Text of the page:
My personal view on legislation is that it is difficult to do much with an individual law when these are the most powerful companies in the world. They are very secretive. They get bigger and bigger as they buy up other companies. All of this means that they are much more powerful than the regulations that are competent to discipline and control them.

It is illegal to stalk people and to harass them offline but that happens online all the time – it is the basic business model. If you imagine walking into a shop and the owner is watching you to see what you are doing, that’s probably legitimate. I mean it depends on how intrusive it is, but it wouldn’t be appropriate for that shopkeeper to spend rest of your life watching what you are doing. People can be watched and be put in categories and profiles. The GDPR may not be enough. In my opinion it is not enough to stop that. It is not an option to just to get people to give their consent, because consent is easy to manipulate. So, if you are an individual consumer, you don’t really understand the technology, and there is a big company – the biggest company in the world – and if they want you to agree to something they have lots of techniques to get you to agree.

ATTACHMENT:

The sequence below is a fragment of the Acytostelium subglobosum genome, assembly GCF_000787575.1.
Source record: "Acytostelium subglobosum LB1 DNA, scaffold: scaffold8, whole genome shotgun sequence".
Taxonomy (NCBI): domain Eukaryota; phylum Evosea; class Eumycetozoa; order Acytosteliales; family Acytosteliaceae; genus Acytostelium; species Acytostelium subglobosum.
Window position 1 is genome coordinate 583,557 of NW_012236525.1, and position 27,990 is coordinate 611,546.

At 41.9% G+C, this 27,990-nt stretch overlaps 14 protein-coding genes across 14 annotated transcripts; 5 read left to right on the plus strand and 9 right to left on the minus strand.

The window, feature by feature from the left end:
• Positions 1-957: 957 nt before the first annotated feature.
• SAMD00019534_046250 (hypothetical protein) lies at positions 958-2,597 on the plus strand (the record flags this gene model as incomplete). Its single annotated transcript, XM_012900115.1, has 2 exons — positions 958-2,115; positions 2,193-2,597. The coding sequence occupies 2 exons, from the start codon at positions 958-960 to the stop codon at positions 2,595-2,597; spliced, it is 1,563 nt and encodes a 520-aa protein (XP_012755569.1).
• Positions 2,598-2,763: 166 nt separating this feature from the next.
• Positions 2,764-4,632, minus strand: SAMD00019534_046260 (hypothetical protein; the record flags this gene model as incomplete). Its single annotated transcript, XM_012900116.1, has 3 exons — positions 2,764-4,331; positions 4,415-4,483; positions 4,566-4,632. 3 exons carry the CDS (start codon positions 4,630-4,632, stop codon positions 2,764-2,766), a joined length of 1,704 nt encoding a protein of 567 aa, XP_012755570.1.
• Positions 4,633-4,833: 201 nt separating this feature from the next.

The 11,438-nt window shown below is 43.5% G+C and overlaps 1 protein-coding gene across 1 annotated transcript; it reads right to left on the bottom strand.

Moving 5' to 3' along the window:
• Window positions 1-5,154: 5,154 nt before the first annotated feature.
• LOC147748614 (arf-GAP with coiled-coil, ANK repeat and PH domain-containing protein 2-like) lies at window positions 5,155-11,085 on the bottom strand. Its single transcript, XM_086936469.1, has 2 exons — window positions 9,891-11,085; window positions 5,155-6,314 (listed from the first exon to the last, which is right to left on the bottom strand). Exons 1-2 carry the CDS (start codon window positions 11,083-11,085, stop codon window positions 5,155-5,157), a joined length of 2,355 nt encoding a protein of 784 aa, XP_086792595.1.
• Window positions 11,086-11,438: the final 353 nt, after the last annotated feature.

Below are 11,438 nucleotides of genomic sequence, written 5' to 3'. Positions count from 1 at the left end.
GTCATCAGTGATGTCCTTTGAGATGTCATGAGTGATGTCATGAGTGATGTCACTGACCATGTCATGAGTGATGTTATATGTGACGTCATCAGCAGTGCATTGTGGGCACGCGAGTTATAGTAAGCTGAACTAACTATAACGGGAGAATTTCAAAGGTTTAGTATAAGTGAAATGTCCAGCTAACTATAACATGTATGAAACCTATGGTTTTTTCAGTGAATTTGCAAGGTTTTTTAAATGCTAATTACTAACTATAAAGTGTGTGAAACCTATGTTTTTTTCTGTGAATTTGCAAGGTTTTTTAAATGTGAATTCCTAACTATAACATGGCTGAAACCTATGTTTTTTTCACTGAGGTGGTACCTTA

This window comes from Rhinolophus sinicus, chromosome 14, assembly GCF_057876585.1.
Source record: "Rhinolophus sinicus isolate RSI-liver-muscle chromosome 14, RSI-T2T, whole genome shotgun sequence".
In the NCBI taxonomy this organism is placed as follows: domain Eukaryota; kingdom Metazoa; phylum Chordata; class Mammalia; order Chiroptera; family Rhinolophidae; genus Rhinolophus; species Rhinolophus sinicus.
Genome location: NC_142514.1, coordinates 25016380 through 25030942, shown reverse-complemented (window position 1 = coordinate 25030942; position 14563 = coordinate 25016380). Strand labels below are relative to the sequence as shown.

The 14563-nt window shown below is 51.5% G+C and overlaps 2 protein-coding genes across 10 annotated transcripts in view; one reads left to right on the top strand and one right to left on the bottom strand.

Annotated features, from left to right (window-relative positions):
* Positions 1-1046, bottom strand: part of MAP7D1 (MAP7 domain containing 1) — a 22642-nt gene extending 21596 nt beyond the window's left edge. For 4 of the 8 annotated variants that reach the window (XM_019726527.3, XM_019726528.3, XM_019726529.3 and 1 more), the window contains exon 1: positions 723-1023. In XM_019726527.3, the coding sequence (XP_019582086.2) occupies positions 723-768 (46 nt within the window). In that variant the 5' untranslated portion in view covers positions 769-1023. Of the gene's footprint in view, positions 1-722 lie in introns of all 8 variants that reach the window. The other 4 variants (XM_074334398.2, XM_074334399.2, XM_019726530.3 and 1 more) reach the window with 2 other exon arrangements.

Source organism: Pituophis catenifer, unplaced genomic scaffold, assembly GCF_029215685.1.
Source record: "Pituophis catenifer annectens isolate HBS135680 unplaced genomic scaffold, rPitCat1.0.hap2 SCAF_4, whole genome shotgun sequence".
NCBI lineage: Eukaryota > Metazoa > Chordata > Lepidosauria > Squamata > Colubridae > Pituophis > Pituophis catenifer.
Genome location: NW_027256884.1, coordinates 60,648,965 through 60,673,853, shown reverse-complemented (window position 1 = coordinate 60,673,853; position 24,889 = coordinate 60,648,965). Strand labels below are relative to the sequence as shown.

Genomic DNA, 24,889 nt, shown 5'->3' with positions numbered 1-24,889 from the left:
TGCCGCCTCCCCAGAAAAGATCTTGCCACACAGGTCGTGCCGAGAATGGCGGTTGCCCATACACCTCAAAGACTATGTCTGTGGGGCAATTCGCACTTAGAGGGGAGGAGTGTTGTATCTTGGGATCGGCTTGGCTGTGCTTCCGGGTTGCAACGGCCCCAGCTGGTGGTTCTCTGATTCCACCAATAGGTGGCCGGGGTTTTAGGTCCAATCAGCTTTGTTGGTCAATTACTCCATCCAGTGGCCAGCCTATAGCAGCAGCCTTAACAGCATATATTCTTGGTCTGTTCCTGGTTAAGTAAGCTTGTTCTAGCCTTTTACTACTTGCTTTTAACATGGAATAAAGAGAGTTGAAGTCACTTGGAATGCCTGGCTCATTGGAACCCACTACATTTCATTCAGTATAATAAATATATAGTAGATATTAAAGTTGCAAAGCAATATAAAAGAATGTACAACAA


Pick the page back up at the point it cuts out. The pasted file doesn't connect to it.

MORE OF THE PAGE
Stéphane Duguin: “Data collection should not be regulated by habit, behaviour or the market. It should be regulated by law and with having the public interest and human impact in mind.”

I use social media mostly, if not only, professionally. I don’t use social media in my leisure time. The main channels for me are Twitter and LinkedIn. I am very very curious about the outcome of the survey. It will be interesting to know more about data and compare it to the rest of the group – it’s a lesson to learn.

Data is used in multiple areas, and it is linked to decision making and people’s personal lives. It impacts policy making, information – that’s why it is important to have this investigation and demand that policy makers to create a frame for data collection. It is important to make sure data is collected lawfully and accurately.

Data collection shouldn’t be regulated by habit, behaviour, or the market. It should be regulated by law and keeping the public interest and human impact in mind. There is potential for capacity building and training for the public. The public is very important in understanding why [we need] to regulate data processing, because it comes down to having your rights enforced in the digital space. I lead the CyberPeace Institute, the idea of which is that cyberspace needs to be a space of security, dignity, and equity for everyone. Part of it is having norms, laws, and regulation to secure these values.